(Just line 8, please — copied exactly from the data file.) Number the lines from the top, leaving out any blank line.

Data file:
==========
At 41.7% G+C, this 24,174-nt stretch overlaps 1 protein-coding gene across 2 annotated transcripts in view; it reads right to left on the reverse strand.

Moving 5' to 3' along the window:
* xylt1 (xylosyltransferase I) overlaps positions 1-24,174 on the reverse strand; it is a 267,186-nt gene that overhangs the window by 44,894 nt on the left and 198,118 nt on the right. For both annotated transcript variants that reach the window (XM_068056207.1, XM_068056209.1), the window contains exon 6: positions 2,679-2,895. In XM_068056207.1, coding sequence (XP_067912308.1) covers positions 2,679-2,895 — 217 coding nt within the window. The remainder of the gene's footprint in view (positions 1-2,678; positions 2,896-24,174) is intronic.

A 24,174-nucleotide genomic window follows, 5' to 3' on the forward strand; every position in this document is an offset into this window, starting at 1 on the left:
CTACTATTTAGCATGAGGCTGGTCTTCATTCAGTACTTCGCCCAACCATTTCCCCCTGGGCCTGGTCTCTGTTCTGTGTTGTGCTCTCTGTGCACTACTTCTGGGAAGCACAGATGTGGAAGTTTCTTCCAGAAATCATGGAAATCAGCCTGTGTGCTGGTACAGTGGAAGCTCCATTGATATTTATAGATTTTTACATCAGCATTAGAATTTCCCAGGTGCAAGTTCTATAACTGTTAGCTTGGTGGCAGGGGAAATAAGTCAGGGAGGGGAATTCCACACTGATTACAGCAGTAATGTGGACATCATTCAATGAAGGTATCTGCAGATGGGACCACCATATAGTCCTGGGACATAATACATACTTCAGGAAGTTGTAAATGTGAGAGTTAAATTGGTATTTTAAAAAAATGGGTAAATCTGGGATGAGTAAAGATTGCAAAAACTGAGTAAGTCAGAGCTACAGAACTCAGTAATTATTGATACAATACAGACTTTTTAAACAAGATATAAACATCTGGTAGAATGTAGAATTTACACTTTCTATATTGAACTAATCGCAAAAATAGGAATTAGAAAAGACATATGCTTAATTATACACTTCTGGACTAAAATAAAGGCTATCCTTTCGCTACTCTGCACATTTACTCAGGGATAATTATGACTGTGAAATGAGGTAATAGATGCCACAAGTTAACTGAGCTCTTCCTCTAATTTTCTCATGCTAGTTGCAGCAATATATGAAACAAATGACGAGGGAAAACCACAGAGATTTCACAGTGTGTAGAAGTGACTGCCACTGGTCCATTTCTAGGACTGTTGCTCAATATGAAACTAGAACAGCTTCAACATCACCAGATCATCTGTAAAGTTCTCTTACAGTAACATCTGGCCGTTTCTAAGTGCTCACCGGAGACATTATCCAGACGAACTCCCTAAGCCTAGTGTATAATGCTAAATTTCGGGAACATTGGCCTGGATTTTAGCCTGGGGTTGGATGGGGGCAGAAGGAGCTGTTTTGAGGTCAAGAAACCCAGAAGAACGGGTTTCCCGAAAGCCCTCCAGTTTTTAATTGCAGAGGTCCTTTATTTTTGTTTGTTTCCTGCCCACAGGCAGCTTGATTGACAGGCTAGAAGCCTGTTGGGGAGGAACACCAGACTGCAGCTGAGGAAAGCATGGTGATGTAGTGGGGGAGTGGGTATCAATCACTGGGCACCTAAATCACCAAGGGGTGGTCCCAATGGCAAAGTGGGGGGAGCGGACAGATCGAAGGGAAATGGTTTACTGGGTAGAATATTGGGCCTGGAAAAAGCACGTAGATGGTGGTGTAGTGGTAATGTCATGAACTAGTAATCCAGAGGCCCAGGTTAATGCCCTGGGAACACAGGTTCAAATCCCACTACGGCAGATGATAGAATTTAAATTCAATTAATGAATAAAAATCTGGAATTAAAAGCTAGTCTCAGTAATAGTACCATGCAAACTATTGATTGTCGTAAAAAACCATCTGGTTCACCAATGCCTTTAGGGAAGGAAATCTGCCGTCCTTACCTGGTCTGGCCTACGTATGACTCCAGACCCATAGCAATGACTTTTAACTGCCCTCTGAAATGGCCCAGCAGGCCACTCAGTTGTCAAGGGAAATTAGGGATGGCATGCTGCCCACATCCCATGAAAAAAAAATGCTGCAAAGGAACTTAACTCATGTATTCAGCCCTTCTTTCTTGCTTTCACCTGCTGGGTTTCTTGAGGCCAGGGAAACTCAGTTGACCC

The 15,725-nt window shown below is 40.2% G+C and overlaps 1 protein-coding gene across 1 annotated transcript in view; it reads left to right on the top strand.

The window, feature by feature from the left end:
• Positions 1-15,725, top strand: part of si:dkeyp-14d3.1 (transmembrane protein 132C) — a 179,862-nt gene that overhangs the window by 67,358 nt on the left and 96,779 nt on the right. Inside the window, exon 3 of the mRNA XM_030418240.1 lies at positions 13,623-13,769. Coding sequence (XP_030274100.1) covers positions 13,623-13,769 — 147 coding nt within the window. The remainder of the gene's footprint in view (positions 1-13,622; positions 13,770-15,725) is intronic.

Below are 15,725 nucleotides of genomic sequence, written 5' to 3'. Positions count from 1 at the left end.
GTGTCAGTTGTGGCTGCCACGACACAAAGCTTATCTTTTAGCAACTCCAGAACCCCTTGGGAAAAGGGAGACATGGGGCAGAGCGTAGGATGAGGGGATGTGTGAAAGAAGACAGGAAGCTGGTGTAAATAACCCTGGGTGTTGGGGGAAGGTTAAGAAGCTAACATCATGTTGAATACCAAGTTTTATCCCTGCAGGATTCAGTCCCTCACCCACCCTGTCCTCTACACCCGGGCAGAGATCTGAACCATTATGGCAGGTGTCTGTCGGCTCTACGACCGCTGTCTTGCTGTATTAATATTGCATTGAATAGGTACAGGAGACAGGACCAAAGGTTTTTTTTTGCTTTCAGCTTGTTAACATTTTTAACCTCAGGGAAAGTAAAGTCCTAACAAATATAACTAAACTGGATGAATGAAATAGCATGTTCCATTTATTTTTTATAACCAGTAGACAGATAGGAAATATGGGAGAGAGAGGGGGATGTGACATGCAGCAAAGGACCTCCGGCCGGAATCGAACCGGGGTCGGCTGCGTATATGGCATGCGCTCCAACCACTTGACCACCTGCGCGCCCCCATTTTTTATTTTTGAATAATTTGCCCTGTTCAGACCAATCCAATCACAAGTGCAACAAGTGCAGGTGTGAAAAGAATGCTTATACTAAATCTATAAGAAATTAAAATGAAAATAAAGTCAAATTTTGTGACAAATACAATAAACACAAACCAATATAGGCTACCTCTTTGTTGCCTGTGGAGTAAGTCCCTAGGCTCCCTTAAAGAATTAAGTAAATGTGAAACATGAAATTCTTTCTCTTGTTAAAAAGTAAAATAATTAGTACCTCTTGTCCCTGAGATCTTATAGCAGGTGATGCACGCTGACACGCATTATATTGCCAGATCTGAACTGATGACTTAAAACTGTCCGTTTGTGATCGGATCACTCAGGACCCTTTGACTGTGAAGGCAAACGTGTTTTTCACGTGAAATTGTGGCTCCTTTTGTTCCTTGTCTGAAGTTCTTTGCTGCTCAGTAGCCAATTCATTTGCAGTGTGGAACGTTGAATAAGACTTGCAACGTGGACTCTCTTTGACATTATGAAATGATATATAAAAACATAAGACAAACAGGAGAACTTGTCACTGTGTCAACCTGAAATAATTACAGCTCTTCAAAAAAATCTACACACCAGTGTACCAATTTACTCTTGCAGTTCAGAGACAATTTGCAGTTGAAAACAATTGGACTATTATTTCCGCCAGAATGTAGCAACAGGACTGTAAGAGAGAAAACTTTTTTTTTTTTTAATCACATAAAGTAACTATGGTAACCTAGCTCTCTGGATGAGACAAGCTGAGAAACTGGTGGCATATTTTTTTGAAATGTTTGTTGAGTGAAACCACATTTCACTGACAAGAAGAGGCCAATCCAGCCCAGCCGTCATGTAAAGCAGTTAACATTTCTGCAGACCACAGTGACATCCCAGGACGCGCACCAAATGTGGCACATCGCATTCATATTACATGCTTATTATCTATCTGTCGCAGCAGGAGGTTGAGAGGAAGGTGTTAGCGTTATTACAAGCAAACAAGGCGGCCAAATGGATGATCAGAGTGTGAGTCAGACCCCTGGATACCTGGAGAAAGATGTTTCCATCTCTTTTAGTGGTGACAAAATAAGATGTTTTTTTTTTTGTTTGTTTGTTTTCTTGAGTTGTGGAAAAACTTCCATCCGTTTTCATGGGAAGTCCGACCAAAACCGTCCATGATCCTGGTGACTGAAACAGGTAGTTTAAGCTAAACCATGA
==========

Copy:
• Positions 1-15,725, top strand: part of si:dkeyp-14d3.1 (transmembrane protein 132C) — a 179,862-nt gene that overhangs the window by 67,358 nt on the left and 96,779 nt on the right. Inside the window, exon 3 of the mRNA XM_030418240.1 lies at positions 13,623-13,769. Coding sequence (XP_030274100.1) covers positions 13,623-13,769 — 147 coding nt within the window. The remainder of the gene's footprint in view (positions 1-13,622; positions 13,770-15,725) is intronic.